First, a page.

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William Crane, Special to The Skanner
Published: 13 August 2008

Washington State has long been a leader among states to grant the right to vote to those who could not. However, in its 119 years as state, it has been historically under-represented by minorities and has yet to elect a Black candidate to a national congressional seat.
In the upcoming primary on Aug. 19 there are 592 candidates on the ballot for national and state seats. Out of these, six are African-American, only two of whom are incumbents.
"I would hope that our representatives would reflect our demographics," said James Bible, president of the Seattle NAACP.
The situation is ironic; even as the nation's attention is riveted by the presidential campaign of Barack Obama, few candidates are riding his coattails on the state or local level.
The question of why this is the case is complex and deep-reaching. There are a range of issues -- from citizen participation, high costs and the high re-election rate of office holders -- that discourage minorities from running.
"Being a publicly elected official isn't all that sexy for folks," said Stacy Noland, Chair of the Civic Engagement & Leadership Empowerment Board for the Urban League of Seattle. "A lot of them are only hearing the negative stuff."
Bible also sees the problem of under-representation in terms of economics. Well-qualified candidates can be prevented from running because of the financial cost of mounting an effective campaign.
He suggests a coordinated and creative plan to ensure greater representation among  African Americans.
"In essence, organizations such as the NAACP and Urban League should be working together to help support well-qualified candidates," said Bible.
Of the two candidates running for Congress, both are challenging incumbents very likely to retain their seats. The re-election rate among incumbents is very high — in the 2000 general election, 98 percent were re-elected nationwide.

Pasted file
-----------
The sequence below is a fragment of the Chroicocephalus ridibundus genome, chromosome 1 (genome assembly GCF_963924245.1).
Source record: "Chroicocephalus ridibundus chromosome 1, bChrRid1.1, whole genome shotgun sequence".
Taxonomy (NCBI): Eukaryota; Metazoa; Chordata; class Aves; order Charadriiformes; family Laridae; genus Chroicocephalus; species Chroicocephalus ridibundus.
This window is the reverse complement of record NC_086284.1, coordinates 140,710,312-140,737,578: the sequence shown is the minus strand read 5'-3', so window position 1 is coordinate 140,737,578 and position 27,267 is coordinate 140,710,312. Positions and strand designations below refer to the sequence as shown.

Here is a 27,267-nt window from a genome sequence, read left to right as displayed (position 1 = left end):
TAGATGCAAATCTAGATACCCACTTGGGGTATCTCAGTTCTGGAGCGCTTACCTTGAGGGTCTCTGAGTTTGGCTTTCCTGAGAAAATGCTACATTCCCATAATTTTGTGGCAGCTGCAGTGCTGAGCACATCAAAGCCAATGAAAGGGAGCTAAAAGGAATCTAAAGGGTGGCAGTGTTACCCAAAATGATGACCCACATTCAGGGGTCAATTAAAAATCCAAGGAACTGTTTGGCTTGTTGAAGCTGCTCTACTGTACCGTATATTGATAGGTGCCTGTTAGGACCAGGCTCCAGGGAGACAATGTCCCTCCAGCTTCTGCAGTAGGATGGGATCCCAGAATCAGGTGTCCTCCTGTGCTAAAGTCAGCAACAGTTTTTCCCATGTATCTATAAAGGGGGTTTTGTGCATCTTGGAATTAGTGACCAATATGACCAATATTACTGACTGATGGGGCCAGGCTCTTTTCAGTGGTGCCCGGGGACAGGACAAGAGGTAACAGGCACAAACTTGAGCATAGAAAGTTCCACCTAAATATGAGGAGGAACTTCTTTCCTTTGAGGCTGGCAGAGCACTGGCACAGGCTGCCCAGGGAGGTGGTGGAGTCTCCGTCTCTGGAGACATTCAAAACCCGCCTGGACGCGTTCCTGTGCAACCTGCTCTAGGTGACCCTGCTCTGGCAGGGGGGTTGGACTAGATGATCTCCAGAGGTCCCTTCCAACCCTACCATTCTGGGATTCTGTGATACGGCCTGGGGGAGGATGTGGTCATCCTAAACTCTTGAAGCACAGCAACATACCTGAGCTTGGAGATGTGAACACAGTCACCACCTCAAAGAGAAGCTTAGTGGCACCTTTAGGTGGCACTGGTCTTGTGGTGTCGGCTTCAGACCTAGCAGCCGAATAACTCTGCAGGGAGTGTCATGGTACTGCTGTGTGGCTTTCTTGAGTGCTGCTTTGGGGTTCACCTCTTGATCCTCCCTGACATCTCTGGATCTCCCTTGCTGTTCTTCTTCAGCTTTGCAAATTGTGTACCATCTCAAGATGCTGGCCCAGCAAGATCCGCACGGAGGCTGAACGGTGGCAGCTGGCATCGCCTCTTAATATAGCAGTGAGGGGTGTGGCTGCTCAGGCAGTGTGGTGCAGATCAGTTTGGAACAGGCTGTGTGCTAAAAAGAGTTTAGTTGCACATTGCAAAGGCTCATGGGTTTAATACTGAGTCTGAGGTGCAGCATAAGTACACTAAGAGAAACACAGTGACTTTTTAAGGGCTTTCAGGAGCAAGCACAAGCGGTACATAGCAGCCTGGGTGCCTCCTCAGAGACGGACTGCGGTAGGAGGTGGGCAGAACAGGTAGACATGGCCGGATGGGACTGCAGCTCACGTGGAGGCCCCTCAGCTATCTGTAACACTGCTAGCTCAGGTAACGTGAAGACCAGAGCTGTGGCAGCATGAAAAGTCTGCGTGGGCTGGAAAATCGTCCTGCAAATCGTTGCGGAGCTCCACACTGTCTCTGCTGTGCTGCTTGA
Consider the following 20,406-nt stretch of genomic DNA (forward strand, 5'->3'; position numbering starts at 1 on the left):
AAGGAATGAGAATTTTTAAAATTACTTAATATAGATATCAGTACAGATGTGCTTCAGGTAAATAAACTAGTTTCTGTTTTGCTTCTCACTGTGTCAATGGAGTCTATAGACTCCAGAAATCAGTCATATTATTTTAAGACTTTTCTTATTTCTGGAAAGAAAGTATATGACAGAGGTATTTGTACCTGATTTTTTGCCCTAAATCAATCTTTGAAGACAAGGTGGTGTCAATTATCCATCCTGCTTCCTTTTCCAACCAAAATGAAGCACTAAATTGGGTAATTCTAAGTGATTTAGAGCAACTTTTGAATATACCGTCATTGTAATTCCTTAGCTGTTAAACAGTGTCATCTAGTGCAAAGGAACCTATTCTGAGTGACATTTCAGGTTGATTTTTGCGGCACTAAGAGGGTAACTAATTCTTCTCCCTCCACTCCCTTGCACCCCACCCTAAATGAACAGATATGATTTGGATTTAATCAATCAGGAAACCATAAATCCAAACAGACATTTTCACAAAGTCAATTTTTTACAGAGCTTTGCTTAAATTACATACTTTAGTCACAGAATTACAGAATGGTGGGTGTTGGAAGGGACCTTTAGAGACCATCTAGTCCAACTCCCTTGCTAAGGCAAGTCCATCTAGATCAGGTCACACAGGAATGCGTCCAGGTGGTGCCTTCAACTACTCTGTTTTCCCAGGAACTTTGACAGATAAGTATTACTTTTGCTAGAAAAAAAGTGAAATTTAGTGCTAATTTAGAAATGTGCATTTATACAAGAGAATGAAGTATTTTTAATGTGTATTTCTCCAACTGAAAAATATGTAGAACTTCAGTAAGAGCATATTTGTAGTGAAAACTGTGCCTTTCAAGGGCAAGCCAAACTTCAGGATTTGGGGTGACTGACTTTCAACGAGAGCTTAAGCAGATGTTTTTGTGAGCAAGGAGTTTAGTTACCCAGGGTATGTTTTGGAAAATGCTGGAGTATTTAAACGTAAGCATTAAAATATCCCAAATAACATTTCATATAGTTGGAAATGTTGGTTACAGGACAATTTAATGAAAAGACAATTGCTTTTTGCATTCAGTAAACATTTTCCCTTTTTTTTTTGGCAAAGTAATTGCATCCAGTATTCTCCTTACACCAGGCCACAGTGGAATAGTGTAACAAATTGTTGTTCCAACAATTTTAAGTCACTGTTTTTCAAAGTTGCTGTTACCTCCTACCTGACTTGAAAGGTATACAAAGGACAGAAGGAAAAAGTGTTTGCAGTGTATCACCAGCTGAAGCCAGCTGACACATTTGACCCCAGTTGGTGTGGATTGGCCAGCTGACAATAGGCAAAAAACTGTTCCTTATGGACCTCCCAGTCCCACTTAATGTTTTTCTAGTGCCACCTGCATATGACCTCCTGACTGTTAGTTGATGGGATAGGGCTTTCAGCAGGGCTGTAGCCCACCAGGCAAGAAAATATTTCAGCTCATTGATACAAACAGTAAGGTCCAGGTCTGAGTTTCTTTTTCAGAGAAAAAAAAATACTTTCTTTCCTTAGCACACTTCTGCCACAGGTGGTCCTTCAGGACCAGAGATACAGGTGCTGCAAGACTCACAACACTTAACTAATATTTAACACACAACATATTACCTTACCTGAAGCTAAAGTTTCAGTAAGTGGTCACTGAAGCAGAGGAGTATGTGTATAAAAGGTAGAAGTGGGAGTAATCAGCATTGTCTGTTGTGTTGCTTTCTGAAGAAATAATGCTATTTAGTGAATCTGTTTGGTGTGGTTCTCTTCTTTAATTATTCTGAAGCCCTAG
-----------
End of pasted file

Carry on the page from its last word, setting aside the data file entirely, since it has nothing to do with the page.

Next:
Donovan Rivers is a Democrat running against longtime representative Jim McDermott. Rivers was mentored early on by Norm Dicks, Jennifer Dunn and Norm Mailing. They helped to shape his political ambitions and created a sense that he could hold public office.
"My goal, if elected, is to tour every high school in the state and select kids with an interest in politics," said Rivers.  "I want to create a group of minorities in politics to help them reach the ropes of politics whether in the mainstream or not."
Rivers, however, faces an uphill battle to unseat the incumbent candidate. He acknowledged that despite his 32 years of political experience, he does not have the financial resources of other candidates such as Jim McDermott and Darcy Burner.
"It's basically a closed environment," said Rivers. "But in many ways he [McDermott] accepts me running against him."
Rivers also sees victory, not in terms of defeating McDermott, but gathering momentum for the 2010 election. He noted that by comparison to his 2006 congressional campaign, his current one has seen far more interest across the board and compares to climbing steps on a ladder.
What excites him most about the 2008 election is the large influx of new voters hoping for change. This value on change benefits Rivers who is running against a well-established Democrat.
"There are not enough out-front leaders," said Rivers. "People who lead from their conscience and don't just wait and see."
Rivers said that as many 80 percent of people view their representatives negatively. With members of the general public tuning out politics and public service, the need for strong leadership and mentors for the younger generation becomes a necessity.
The solutions to creating more representation among African Americans can also come by having a clear way that they can be involved in the decision-making process, starting from their time in school.
"There needs to be more programs like the Mock Court, which allow kids to go in and role-play," said Noland. "That really brings a lot of the esoteric into reality."
Noland likened this idea and others to a "road readiness" plan in which there is a clear pathway for the younger generation to get involved and fight for issues that they see as relevant. 
"At the end of the day, it's a pipeline issue," said Noland, "Without mentors, not enough kids are encouraged to get into politics."
Rivers also sees helping children pursue a path in politics as a way of "balancing the scales." In state that has seen an Asian American governor and now a female governor, the state's third largest minority still remains largely unrepresented on both the state and national congressional assemblies.
For more information visit www.vote.wa.gov.

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